There is a natural way of thinking about this process of "social learning" that has motivated much of the existing work on the topic (Besley and Case; Foster and Rosenzweig; Munshi). Consider the village (or other appropriate social group) as a unit of learning engaged in a process of collective experimentation. Each farmer in the village observes the farming activities of each of the other farmers, including of course those who are experimenting with the new technology. Each farmer then updates his or her own opinion regarding the technology using this information, makes decisions regarding cultivation for the next season, and the learning process continues. There are two important assumptions about the nature of social learning in this story. First, each farmer receives information on the outcomes of experiments from every other farmer in the village. Second, each farmer observes other farmers' experiments with no loss of information. Few would argue (and none of the cited authors argue) that these assumptions are literally true, but they seem to be a reasonable starting point for a discussion of learning about agricultural technology in a village context. However, both assumptions are strongly contradicted by data from pineapple farmers in a set of Ghanaian villages.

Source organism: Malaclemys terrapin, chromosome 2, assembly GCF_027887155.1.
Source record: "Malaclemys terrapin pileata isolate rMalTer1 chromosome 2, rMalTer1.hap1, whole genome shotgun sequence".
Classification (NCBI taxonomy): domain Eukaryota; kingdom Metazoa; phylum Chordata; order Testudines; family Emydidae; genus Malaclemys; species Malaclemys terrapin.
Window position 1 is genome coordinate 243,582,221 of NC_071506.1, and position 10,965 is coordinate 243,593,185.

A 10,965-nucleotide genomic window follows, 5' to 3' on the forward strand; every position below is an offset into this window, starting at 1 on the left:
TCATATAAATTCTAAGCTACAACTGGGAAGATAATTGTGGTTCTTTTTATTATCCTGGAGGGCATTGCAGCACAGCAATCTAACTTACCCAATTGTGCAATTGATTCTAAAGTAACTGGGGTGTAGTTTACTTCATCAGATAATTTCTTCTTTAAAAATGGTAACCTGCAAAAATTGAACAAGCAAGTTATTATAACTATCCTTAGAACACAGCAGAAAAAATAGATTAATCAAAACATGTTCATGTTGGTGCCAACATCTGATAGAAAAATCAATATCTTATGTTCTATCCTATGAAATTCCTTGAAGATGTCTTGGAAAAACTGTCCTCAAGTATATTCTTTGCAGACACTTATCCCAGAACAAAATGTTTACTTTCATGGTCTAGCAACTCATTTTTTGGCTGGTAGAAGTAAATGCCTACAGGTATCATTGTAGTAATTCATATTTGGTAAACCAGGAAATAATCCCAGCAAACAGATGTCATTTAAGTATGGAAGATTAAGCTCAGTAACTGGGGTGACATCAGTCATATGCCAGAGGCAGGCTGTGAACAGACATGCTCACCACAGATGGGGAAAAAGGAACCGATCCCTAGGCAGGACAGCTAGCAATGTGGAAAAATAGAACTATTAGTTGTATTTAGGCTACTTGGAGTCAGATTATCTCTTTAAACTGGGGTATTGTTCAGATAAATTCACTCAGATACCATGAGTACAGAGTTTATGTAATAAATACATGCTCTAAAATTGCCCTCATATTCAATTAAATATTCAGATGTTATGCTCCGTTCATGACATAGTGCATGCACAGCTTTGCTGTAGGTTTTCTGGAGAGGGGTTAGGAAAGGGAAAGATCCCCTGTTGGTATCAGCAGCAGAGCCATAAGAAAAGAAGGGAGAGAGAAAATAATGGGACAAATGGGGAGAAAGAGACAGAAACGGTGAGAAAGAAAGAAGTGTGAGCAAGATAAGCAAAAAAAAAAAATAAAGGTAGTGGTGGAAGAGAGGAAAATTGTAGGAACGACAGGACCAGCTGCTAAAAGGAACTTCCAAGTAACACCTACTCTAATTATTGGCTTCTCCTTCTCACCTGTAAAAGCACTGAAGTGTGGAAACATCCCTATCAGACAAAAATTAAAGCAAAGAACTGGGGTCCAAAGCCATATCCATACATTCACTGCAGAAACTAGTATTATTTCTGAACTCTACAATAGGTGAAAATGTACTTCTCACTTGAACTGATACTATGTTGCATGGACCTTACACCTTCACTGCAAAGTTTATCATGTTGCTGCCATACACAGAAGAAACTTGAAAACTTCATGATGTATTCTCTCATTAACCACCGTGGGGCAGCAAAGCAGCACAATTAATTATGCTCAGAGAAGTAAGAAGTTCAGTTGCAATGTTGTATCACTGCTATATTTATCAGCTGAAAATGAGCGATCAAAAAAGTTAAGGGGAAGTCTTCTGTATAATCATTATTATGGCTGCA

ASJC Scopus subject areas
- Agricultural and Biological Sciences (miscellaneous)
- Economics and Econometrics